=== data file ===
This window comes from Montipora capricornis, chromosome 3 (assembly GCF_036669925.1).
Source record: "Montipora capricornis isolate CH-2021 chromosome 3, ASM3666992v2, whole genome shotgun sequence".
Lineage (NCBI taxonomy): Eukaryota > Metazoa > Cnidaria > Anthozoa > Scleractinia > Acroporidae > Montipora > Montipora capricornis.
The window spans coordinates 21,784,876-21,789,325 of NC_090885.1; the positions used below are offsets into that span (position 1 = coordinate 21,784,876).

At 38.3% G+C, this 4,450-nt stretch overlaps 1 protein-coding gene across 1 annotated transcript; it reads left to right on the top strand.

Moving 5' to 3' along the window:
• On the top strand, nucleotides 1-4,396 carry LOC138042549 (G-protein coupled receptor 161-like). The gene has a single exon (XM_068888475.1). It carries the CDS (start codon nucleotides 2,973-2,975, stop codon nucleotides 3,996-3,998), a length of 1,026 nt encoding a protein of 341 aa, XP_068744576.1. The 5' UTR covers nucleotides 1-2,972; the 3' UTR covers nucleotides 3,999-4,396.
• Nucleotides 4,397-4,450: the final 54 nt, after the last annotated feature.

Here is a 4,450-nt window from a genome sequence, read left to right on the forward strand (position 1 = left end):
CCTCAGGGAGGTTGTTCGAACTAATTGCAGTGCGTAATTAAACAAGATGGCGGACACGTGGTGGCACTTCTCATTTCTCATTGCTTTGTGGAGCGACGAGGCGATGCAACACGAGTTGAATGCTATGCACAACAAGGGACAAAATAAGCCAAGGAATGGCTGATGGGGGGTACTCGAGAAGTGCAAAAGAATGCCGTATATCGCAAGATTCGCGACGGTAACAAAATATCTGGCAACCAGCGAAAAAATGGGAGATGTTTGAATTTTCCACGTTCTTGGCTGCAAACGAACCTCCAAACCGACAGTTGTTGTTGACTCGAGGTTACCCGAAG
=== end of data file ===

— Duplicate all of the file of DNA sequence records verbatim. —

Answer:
This window comes from Montipora capricornis, chromosome 3 (assembly GCF_036669925.1).
Source record: "Montipora capricornis isolate CH-2021 chromosome 3, ASM3666992v2, whole genome shotgun sequence".
Lineage (NCBI taxonomy): Eukaryota > Metazoa > Cnidaria > Anthozoa > Scleractinia > Acroporidae > Montipora > Montipora capricornis.
The window spans coordinates 21,784,876-21,789,325 of NC_090885.1; the positions used below are offsets into that span (position 1 = coordinate 21,784,876).

At 38.3% G+C, this 4,450-nt stretch overlaps 1 protein-coding gene across 1 annotated transcript; it reads left to right on the top strand.

Moving 5' to 3' along the window:
• On the top strand, nucleotides 1-4,396 carry LOC138042549 (G-protein coupled receptor 161-like). The gene has a single exon (XM_068888475.1). It carries the CDS (start codon nucleotides 2,973-2,975, stop codon nucleotides 3,996-3,998), a length of 1,026 nt encoding a protein of 341 aa, XP_068744576.1. The 5' UTR covers nucleotides 1-2,972; the 3' UTR covers nucleotides 3,999-4,396.
• Nucleotides 4,397-4,450: the final 54 nt, after the last annotated feature.

Here is a 4,450-nt window from a genome sequence, read left to right on the forward strand (position 1 = left end):
CCTCAGGGAGGTTGTTCGAACTAATTGCAGTGCGTAATTAAACAAGATGGCGGACACGTGGTGGCACTTCTCATTTCTCATTGCTTTGTGGAGCGACGAGGCGATGCAACACGAGTTGAATGCTATGCACAACAAGGGACAAAATAAGCCAAGGAATGGCTGATGGGGGGTACTCGAGAAGTGCAAAAGAATGCCGTATATCGCAAGATTCGCGACGGTAACAAAATATCTGGCAACCAGCGAAAAAATGGGAGATGTTTGAATTTTCCACGTTCTTGGCTGCAAACGAACCTCCAAACCGACAGTTGTTGTTGACTCGAGGTTACCCGAAG